Warning: A non-numeric value encountered in /home/customer/www/dannylaceyfilm.com/public_html/wp-content/plugins/social-warfare/functions/social-networks/googlePlus.php on line 73
S16mm film Ready to send to labs

Shooting my FIRST major short film project on Super 16mm film really was like being thrown in at the deep-end, in a storm and without a life jacket.

But I’m glad I did it – and not for the reasons you might think.

Aesthetically speaking I couldn’t yet tell you if it was worth the pain shooting on S16mm. The high resolution rushes are currently sat on a HDCamSR tape or two. All I’ve seen are the low quality offline rushes that were TK’d (transferred from film to digital format) on to DVCam. This isn’t going to give me any clue as to the picture quality of the final film. Rather frustrating.

The major lesson learnt is, you don’t have much control over your film in post-production when working from a small budget. What I mean by this is, if you run out of cash too soon – if you’ve shot on film – you could be left with footage that is on a format you can’t use without it costing you an absolute fortune to transfer in to an accessible digital format. That’s film for you.

S16mm Film

If you shoot digitally (i.e. RED, Canon 5D etc) you have MUCH more control over your footage. It can sit on a high powered PC or Mac and be edited using various professional software set-ups. The key is, you’re in control of your film and less reliant on others.

And let’s be honest, the difference in picture quality between film and digital is fast approaching minimal proportions.

The mistake I made was requesting a TK of the high res rushes on to HDCamSR tapes, instead of having the lab TK onto a hard drive. Having the high resolution footage on a hard drive would have made things so much easier and more accessible.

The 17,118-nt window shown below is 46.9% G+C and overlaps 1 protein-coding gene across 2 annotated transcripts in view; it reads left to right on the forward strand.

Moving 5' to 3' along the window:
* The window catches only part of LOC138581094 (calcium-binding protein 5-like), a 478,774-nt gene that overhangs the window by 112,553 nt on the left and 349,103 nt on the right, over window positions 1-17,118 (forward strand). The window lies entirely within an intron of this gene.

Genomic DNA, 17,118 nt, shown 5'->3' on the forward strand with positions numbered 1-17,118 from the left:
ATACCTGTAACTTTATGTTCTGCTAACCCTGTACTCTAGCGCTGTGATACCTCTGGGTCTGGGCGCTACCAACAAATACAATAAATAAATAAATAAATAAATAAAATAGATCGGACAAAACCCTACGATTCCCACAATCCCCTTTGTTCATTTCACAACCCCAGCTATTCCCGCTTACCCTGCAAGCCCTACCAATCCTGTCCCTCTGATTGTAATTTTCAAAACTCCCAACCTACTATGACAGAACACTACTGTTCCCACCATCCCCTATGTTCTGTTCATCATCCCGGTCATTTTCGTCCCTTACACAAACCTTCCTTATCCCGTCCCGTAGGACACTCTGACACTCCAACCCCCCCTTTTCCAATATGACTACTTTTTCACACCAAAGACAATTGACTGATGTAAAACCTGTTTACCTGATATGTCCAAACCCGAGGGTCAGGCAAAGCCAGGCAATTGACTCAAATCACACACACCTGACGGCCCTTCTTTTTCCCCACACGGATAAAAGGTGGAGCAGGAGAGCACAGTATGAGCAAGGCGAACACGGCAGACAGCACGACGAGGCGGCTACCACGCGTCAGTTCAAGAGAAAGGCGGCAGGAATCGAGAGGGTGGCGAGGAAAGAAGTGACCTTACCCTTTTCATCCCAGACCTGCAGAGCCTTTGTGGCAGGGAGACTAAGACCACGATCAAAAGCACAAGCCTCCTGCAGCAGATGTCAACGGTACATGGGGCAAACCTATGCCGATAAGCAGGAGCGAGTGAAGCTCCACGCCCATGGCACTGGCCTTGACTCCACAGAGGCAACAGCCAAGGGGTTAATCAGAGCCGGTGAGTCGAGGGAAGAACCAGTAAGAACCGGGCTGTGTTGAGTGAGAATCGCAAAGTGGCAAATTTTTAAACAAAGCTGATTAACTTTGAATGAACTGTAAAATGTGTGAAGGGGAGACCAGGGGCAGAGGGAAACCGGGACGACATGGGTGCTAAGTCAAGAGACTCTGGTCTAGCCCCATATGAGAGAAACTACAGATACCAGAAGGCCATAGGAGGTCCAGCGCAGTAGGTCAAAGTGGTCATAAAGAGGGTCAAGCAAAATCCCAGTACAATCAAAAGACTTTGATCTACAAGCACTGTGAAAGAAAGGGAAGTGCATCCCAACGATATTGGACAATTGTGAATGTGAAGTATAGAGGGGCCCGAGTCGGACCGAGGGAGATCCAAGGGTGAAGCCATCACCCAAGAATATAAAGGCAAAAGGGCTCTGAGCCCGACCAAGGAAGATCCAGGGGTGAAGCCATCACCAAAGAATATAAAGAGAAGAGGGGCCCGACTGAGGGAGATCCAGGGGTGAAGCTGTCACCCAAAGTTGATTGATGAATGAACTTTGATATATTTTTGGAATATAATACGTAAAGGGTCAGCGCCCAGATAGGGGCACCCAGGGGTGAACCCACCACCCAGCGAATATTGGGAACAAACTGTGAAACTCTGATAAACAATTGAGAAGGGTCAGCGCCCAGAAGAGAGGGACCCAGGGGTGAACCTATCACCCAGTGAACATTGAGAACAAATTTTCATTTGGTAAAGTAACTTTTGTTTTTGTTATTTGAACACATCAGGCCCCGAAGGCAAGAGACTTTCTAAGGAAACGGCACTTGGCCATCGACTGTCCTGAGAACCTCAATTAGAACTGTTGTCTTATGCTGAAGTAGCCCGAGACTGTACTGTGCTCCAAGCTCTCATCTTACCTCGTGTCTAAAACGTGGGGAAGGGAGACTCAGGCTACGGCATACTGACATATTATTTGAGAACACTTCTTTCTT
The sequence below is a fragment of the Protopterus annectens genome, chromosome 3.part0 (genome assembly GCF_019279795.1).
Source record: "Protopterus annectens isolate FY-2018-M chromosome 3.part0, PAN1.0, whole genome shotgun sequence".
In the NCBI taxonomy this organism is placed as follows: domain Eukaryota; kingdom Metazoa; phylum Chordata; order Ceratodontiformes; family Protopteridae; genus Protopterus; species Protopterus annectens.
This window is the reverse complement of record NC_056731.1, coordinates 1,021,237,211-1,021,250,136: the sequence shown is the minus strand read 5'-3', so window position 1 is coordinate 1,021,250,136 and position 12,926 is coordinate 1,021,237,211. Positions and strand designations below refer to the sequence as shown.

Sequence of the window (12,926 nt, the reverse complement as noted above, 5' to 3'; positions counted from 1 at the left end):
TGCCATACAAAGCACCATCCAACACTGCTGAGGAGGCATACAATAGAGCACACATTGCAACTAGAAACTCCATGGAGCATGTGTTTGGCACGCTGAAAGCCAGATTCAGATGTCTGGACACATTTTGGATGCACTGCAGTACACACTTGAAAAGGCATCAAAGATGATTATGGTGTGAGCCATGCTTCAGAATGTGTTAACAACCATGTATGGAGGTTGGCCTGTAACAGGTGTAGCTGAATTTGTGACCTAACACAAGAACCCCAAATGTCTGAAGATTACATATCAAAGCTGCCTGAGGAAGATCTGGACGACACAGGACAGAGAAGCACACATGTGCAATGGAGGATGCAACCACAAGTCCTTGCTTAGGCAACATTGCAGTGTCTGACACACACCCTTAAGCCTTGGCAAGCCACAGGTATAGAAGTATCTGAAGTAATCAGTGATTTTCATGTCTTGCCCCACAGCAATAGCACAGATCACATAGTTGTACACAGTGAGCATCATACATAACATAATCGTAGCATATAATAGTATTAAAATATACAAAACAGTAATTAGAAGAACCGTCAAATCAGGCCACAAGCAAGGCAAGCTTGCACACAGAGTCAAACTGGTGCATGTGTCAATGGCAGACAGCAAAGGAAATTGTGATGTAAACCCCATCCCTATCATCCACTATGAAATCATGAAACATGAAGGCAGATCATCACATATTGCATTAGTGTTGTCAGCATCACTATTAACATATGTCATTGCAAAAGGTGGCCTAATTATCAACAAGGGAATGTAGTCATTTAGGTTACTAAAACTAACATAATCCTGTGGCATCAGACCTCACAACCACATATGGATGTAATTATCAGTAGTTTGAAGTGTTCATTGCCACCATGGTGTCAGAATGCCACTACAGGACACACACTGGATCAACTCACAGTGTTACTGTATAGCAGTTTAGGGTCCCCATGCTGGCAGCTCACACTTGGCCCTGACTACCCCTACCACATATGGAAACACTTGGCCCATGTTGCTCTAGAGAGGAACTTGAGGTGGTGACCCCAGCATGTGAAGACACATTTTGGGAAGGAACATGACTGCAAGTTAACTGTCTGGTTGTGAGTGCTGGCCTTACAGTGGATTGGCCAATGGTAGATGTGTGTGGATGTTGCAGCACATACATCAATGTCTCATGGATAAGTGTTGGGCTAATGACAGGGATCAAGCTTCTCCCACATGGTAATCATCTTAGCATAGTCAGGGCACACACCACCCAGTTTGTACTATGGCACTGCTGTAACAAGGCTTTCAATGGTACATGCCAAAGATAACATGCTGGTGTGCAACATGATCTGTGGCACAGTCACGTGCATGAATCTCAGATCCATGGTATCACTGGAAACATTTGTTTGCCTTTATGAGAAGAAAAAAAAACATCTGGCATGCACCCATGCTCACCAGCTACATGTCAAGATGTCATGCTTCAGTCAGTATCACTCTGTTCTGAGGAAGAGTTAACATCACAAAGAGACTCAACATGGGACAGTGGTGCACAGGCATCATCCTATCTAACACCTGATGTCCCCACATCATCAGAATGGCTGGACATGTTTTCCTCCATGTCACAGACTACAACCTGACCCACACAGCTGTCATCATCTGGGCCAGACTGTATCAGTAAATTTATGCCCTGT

At the moment I’m left with having to find a post-production house willing to do me a deal on transferring my HDCamSR tapes, matching up with the EDL of the offline edit, grading and delivering on a hard drive. Easier said than done.

Having said all that, shooting on film is quite an experience and one I won’t be forgetting in a hurry. It’s a nice discipline, as a film maker, to experience.

This experience however has lead me to stay away from celluloid on any future short film projects. I’m not saying I’ll never shoot on film again, what I am saying is I’ll only shoot film when the budget available is much (MUCH) bigger.

Arri SR3 Camera on Love Like Hers

The whole experience has made me a much wiser film maker that’s for sure.

Having said all that, there are many advantages of shooting on film – IF YOU HAVE THE BUDGET! And make sure you leave plenty for post-production.

UPDATE: I must stress that iLabs, who did the telecine on this film, were utterly amazing. They did me an INCREDIBLE deal, with Fuji, on supplying the film and then TK’ing. They’ve been incredibly supportive, for which I am very grateful. I made some mistakes that led to the complicated post-production process I’m having to go through right now, nothing to do with anyone else.  

Thanks for stopping by, don’t forget to join my mailing list for the odd exclusive update (maximum of two emails a month).


2 Responses

  1. acutmore

    Or you get hold of a splice and cut it by hand 😉

    On a more serious note: personally I do the opposite, I feel a lot safer having the original dev'd 16 than having a HDD.

    Each to their own, just the way the industry should be ey 🙂

    best of luck with the project!


Leave a Reply

Your email address will not be published.